March 15, 2016 — 9:37 AM CDT
First there was “global warming.” Then came “climate change.” Turns out, use of the latter became more prevalent in 2008 and that dominance became irreversible in 2009. Here’s how use of the terms compare in stories on the Bloomberg Professional service.
This chart originally ran in Bloomberg Brief: Sustainable Finance.
The term “global warming,” which describes an increase in the Earth’s average temperature surface due to greenhouse gas emissions, is widely believed to have been coined in 1975 by Columbia University geochemist Wallace Broecker, according to NASA. Meanwhile, “climate change,” which describes a long-term change in the Earth’s climate, appeared a few years later in a 1979 National Academy of Science study on carbon dioxide.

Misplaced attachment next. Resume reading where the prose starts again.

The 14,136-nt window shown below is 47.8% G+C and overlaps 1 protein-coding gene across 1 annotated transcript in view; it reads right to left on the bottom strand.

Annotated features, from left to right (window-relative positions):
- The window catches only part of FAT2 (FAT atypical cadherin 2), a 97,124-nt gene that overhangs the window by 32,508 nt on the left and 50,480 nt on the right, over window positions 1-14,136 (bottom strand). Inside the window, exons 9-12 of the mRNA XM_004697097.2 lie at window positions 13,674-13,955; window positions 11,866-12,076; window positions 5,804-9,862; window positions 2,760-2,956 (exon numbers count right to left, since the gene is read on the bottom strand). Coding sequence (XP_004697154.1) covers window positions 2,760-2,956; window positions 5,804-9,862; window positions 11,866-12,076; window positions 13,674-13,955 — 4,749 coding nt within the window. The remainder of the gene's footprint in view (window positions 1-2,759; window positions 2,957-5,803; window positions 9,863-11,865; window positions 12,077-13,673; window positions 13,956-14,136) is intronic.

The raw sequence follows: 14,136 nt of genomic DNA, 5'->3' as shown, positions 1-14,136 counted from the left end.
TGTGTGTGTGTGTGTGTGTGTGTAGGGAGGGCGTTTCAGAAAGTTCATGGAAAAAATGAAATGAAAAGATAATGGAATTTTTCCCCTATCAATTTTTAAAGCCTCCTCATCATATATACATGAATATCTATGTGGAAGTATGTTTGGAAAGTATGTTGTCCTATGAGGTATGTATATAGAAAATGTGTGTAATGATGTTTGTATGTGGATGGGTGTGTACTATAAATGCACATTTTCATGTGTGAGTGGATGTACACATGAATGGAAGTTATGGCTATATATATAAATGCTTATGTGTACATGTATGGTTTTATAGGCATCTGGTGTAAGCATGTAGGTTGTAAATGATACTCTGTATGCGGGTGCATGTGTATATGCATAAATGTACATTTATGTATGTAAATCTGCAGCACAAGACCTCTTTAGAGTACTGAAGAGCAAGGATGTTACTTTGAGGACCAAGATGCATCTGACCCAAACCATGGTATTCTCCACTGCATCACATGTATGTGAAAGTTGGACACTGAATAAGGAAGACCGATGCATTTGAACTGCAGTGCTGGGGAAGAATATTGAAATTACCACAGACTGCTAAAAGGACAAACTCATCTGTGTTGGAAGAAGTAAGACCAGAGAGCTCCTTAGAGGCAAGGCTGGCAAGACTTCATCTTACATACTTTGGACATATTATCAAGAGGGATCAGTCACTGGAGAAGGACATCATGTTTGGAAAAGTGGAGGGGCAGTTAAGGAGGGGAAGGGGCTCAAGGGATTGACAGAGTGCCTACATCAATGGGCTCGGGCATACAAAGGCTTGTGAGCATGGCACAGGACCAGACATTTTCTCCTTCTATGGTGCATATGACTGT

A May 2014 Yale University study found that while “climate change” appears to be preferred by scientists, “global warming” can evoke stronger emotions and issue engagement for some groups of people.
While those mentions in the professional media tracked by Bloomberg show a clear trend, the general public is pretty evenly split. Here’s how people have searched for the two terms in Google over the past several years. The spike in searches coincides with the Academy Award in 2007 given to Al Gore’s film on global warming, “An Inconvenient Truth.”
While the language may be divided, the science over climate change is not.
A version of this article first appeared in Bloomberg Brief on Sustainable Finance that can be found here.